Will Trae Young make the All-Star team?
He's one of several players on the short list for who might be named one of the seven All-Star reserves selected by the coaches. All-Star reserves will be announced on Friday, January 31.
VOTE NOW FOR THE 2020 ALL-STAR GAME
Before diving into Young's case, let's play a quick game.
Based only on the information provided, who would you pick? One of these players is Trae Young. The other is an NBA legend in his prime.
Player A is on top. Player B is on bottom.
We asked two of our global NBA.com writers for their opinions without knowing the identities of either player ahead of time.
The scoring is a wash even if Player B is the more proficient 3-point shooter. But I'm rolling with Player A because he gets to the line more and he's not nearly as careless with the ball. He also looks to be by far the more impactful defensive player, at least given what shows up in the box score. - Micah Adams (@MicahAdams13)
Player B gets my vote for a couple of reasons. First, he's a more efficient scorer and a better 3-point shooter, both in terms of volume and efficiency. Secondly, without knowing their exact positions, I'd rather have the person who is averaging more assists than rebounds. The turnovers are a little worrying, but it doesn't scare me off enough to go with Player A. - Scott Rafferty (@crabdribbles)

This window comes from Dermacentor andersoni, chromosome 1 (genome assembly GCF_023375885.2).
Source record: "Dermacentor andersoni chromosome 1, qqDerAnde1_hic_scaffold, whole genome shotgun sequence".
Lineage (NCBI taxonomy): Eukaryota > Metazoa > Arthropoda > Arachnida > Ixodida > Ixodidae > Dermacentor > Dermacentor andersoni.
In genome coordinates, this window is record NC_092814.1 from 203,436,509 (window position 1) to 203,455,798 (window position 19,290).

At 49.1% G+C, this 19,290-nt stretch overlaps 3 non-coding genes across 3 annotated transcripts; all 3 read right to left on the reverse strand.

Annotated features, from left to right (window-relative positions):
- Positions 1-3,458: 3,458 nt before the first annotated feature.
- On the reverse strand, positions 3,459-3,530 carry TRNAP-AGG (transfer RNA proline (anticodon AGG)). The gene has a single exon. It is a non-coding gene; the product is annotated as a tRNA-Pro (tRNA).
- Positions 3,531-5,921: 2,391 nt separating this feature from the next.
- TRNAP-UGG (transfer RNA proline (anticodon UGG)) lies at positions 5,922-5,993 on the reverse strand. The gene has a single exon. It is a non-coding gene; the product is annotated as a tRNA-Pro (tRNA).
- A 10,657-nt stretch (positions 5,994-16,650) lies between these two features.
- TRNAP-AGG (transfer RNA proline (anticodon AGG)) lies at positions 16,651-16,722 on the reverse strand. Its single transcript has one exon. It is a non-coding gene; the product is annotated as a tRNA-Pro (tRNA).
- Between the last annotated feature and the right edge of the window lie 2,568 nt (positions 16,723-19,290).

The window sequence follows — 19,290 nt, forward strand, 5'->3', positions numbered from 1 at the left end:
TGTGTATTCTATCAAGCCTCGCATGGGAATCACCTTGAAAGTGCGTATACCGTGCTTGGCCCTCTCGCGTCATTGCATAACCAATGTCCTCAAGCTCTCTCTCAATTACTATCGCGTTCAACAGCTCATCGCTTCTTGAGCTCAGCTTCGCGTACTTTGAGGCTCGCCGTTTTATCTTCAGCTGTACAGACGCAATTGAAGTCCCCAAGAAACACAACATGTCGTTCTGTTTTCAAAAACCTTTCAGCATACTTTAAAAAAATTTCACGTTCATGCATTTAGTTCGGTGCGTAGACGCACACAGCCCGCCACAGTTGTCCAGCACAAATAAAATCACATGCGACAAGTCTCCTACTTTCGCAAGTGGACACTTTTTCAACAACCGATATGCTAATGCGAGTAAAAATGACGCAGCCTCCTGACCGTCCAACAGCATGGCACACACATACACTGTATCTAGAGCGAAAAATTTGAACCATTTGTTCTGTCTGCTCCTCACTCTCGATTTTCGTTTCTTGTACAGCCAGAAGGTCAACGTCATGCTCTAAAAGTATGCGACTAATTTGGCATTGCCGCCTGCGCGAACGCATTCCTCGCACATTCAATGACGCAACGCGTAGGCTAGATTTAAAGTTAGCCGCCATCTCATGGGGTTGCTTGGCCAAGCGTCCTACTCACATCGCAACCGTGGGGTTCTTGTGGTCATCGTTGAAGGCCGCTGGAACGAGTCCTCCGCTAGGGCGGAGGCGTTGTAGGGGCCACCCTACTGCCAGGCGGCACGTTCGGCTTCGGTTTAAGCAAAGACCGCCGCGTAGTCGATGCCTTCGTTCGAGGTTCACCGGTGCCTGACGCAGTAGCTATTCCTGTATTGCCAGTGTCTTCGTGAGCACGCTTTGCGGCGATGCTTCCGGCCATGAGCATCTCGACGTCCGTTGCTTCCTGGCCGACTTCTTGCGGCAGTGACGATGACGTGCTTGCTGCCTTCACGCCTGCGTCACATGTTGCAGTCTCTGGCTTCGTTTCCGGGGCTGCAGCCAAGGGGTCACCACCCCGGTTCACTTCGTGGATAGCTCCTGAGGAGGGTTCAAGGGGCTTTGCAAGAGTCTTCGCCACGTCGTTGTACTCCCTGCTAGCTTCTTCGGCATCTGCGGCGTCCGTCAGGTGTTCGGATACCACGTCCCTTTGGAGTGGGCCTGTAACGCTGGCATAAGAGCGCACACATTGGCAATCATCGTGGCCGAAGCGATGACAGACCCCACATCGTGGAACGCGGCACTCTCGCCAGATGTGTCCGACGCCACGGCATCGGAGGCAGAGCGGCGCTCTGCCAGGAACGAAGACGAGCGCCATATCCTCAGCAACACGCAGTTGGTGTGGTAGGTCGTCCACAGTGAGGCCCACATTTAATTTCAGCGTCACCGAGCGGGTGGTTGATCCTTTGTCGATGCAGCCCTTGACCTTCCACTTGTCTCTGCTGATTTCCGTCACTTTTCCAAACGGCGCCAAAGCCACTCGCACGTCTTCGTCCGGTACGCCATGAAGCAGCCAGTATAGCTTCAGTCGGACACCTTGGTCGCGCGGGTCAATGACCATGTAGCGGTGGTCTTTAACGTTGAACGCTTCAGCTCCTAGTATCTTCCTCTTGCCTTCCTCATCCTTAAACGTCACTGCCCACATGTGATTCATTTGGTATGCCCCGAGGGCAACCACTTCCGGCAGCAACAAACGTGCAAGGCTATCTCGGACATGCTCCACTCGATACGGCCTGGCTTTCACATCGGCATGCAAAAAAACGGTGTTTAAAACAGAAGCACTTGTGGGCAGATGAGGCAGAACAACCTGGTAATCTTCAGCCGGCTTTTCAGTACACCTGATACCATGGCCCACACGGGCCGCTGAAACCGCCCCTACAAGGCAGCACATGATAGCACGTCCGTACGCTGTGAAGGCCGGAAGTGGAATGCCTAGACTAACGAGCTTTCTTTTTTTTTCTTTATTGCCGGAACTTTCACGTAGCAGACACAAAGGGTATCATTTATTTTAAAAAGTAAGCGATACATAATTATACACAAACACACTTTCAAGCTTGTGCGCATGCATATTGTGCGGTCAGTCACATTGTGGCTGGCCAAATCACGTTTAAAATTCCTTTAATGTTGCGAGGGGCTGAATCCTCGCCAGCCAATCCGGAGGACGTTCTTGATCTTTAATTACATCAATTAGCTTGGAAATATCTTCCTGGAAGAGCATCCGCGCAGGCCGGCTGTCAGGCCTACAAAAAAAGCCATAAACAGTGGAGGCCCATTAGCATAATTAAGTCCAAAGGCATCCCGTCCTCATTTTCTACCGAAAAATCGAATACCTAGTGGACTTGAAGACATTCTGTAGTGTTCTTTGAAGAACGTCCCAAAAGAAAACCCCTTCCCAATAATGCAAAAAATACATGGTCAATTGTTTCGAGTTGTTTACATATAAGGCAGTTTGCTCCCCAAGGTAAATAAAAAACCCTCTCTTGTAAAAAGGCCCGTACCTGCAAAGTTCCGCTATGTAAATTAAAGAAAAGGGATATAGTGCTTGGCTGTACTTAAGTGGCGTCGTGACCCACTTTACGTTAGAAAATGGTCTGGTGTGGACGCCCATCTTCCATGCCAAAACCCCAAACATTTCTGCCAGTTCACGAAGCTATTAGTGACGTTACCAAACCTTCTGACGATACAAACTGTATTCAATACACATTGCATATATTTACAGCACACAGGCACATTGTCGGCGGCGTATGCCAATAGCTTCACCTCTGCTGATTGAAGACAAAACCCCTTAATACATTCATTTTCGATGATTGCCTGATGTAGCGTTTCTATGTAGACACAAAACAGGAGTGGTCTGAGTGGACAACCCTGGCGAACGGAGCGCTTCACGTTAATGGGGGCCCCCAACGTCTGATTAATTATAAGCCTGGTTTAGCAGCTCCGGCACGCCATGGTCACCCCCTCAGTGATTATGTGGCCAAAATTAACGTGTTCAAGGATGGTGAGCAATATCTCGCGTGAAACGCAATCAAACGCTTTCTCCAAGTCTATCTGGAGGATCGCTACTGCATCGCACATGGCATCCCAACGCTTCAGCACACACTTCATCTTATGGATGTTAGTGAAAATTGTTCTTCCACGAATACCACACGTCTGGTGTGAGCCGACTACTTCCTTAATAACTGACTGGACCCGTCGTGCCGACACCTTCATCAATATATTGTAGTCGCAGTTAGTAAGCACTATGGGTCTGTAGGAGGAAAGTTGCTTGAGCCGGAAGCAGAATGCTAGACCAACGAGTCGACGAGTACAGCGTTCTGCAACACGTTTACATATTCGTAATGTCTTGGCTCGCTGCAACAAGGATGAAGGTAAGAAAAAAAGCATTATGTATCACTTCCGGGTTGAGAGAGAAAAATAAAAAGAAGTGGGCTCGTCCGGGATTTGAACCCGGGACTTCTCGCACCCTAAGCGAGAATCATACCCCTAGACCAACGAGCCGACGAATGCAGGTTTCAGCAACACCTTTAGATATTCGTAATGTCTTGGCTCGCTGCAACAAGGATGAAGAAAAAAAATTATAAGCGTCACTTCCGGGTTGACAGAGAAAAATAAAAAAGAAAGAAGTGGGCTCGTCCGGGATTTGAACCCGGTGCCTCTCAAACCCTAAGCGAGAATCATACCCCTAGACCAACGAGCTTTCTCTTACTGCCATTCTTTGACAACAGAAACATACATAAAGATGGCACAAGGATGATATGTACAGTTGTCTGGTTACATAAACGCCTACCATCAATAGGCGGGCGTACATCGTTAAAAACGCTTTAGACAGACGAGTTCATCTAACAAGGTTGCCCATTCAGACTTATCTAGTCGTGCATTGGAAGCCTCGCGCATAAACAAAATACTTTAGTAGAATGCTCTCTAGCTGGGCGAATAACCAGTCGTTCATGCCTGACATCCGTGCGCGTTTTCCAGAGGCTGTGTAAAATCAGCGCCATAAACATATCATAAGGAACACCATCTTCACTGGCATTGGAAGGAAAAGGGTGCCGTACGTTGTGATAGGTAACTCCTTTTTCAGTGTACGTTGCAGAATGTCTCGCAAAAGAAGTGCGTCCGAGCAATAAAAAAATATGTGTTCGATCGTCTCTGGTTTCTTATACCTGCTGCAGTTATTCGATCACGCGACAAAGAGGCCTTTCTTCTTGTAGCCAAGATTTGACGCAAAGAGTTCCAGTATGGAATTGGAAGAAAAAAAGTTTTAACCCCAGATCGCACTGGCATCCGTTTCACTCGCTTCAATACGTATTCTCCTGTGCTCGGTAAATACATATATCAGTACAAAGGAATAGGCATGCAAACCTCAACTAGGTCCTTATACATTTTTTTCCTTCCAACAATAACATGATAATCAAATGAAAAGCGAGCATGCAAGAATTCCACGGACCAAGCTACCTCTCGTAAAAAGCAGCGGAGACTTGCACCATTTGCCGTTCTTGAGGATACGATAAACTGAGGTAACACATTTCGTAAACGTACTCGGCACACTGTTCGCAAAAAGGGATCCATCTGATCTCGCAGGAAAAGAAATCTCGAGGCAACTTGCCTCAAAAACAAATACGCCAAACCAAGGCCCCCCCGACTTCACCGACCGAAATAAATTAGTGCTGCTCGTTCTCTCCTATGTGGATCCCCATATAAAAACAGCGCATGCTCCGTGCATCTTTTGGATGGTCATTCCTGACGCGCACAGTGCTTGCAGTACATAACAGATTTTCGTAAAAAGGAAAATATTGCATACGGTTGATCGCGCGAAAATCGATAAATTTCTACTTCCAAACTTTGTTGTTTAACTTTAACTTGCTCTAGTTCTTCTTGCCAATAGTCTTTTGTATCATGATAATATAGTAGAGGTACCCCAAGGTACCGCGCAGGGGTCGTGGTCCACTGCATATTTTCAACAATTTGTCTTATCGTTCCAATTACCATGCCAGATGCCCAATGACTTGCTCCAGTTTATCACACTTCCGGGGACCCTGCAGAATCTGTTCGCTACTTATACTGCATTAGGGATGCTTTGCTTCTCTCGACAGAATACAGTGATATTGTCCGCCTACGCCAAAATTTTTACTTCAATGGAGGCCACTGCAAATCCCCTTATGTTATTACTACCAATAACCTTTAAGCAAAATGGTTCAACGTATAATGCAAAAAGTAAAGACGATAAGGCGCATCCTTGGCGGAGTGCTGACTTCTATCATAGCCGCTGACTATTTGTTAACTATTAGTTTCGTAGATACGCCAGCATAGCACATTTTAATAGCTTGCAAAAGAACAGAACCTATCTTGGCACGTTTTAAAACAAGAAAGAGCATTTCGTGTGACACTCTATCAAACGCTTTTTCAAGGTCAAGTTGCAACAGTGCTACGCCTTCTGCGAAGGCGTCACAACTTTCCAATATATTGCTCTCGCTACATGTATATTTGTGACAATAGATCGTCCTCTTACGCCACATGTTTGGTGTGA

OK so this one was a trick.
As mentioned above, one of the players is Trae Young from this season. The other is not from this season, but is an 18-time All-Star and former league MVP. So you can't actully vote for him for the 2020 All-Star Game.
Player A is Kobe Bryant from 2007-08 when he won the MVP.
Player B is Young.
Now... the comparison here isn't to say that a 21-year-old Young is as good as Mr. Kobe Bean Bryant in his prime. That would be ludicrous. And besides... Young's still a defensive liability for a young lottery-bound Hawks team with an endless leash and playing in an era that lends itself to inflated numbers for ball-dominant guards while Bryant was a 12-time All-Defensive team selection on a Lakers team that would eventually reach the NBA Finals later that season.
Context, of course, is everything.
So again. The point isn't to compare the two players as peers as much as it is to shed some light on Young's statistical brilliance.
Young's case is pretty simple: he's putting up incredible offensive numbers and the Hawks are a mess offensively whenever he's off the floor.
Likewise, the case against Young is pretty simple: the Hawks have the worst record in the NBA and are a mess defensively whenever he's on the floor.
But if you had some trouble picking between the two, just know that Young's overall production on paper truly is historic.
The views expressed here do not represent those of the NBA or its clubs.